Which may be exactly why they're not bothering to introduce new GPUs at the low-end?
    I guess this level of performance will be phased out as it is now being surpassed by APUs. So why develop shiny new 28 nm GPUs for that? They probably wouldn't sell enough to make it worthwhile.
  • Wwhat - Sunday, May 20, 2012 - link

    They should make mixed mode wafers where the central part has the high end thus large GPU's and then the edge has the small low end ones.
    I wonder if they ever did the calculation on that, what with the lousy yield of 28nm that might be a real good idea.
  • Scali - Sunday, May 20, 2012 - link

    Not sure about that...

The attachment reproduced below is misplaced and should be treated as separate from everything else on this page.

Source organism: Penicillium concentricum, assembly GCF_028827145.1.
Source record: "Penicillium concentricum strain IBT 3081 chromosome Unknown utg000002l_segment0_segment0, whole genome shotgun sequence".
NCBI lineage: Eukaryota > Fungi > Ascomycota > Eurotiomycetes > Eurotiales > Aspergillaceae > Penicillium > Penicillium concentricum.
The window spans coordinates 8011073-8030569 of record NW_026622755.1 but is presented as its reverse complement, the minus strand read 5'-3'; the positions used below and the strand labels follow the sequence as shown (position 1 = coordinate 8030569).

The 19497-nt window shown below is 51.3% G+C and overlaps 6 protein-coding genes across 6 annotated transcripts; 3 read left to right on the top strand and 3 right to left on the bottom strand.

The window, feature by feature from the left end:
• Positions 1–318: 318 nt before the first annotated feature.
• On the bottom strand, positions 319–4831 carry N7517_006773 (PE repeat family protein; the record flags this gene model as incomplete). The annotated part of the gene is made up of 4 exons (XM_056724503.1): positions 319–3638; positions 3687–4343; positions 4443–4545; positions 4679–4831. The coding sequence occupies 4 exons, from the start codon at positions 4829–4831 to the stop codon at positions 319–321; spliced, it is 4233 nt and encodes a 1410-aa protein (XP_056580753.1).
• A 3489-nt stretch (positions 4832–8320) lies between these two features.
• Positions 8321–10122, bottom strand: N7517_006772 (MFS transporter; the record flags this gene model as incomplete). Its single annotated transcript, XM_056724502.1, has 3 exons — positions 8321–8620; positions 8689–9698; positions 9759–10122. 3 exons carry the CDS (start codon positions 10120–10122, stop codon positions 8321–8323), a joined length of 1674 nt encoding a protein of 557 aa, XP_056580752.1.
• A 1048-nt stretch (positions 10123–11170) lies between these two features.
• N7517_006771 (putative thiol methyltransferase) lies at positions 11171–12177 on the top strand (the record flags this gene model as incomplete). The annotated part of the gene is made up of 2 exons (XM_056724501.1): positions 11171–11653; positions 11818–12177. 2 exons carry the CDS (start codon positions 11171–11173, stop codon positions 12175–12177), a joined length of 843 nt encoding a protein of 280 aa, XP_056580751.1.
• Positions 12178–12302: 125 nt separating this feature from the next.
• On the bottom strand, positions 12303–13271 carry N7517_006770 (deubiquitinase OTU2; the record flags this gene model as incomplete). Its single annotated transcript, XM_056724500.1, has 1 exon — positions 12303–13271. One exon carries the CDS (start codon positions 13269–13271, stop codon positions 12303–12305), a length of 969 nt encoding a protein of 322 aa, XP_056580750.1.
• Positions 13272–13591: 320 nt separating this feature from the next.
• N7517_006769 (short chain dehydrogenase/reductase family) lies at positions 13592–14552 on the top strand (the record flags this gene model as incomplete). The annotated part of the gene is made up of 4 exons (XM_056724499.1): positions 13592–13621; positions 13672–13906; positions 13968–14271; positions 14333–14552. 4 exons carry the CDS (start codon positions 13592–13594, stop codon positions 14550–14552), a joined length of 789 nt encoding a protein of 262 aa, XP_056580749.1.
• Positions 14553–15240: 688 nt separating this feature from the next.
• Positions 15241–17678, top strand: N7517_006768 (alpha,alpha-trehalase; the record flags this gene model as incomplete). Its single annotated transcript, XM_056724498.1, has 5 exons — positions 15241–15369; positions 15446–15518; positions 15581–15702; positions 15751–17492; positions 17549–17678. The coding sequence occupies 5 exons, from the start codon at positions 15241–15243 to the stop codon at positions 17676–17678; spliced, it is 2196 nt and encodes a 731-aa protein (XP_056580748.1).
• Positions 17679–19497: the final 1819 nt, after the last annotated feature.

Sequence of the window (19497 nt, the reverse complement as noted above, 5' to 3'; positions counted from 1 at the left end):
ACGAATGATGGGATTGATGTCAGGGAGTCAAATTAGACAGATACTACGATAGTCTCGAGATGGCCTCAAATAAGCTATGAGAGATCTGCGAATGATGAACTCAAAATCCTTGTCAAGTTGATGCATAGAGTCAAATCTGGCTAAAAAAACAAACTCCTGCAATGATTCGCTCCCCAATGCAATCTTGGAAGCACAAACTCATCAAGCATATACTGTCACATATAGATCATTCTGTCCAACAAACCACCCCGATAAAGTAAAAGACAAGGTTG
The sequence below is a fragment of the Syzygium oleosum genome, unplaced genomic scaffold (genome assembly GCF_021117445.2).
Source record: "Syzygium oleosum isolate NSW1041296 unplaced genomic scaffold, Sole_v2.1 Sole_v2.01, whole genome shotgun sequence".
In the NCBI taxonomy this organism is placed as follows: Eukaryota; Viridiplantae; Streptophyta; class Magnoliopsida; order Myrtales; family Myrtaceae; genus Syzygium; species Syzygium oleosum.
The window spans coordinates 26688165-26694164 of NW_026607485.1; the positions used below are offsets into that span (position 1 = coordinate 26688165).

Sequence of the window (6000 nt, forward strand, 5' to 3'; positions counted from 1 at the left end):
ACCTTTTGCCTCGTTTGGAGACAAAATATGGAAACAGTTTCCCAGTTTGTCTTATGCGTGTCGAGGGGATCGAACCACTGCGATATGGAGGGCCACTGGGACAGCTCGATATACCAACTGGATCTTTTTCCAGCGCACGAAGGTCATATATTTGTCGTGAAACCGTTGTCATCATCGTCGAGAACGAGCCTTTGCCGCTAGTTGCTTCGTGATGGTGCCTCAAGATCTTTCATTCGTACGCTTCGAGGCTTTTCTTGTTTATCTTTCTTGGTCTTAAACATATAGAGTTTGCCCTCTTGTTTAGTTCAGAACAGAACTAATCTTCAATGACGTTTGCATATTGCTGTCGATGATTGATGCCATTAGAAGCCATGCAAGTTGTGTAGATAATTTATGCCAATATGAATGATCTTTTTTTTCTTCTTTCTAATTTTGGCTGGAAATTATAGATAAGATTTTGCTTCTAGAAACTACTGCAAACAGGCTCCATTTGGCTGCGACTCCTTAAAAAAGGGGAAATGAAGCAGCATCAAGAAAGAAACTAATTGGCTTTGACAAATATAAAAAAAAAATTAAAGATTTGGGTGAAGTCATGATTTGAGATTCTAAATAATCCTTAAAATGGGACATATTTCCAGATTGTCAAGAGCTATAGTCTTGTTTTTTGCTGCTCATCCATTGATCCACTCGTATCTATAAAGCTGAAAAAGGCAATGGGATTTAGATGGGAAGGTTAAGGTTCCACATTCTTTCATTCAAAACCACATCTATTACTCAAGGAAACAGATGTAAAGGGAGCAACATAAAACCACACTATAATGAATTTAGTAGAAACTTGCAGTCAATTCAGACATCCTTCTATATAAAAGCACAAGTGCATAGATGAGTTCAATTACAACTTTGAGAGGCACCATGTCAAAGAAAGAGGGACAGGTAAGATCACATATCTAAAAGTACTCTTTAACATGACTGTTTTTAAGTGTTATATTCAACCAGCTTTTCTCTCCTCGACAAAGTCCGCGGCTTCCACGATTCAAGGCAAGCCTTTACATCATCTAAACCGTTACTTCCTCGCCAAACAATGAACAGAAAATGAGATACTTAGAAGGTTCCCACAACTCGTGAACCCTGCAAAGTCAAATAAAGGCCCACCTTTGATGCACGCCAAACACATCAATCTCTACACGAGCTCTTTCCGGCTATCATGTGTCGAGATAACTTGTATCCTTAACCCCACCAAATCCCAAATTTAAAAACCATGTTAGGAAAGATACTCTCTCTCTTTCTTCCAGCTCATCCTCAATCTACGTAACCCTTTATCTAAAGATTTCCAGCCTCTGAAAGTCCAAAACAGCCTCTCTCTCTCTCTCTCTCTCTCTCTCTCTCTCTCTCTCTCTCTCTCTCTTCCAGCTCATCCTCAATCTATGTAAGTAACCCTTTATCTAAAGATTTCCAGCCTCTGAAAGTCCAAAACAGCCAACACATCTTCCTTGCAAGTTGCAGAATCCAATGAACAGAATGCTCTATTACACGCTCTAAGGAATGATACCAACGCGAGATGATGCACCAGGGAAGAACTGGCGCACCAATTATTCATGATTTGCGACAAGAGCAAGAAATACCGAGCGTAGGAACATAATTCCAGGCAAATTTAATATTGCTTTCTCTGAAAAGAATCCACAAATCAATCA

Firstly it would require the extra effort to design and test these low-end parts before it would work.

    Secondly, as far as I know it is not possible, or at least not cost-effective to build multiple chips on a single wafer.
    Namely you normally re-use a single mask for all chips on a wafer. When you mix them, the mask has to be replaced halfway during lithography.

    Lastly, the wafer has the least defects in the center, and the most defects at the edges. The yields may be too low for it to be worthwhile anyway. So it's just as well when they go to waste.
  • Lonyo - Sunday, May 20, 2012 - link

    Except they already have low end GPUs which are being used in the OEM versions of these cards, so they have already developed shiny new 28nm GPUs, they just aren't using them in retail.
  • CeriseCogburn - Saturday, May 26, 2012 - link

    Why thank you yannigr for the 1st bit of sense so far.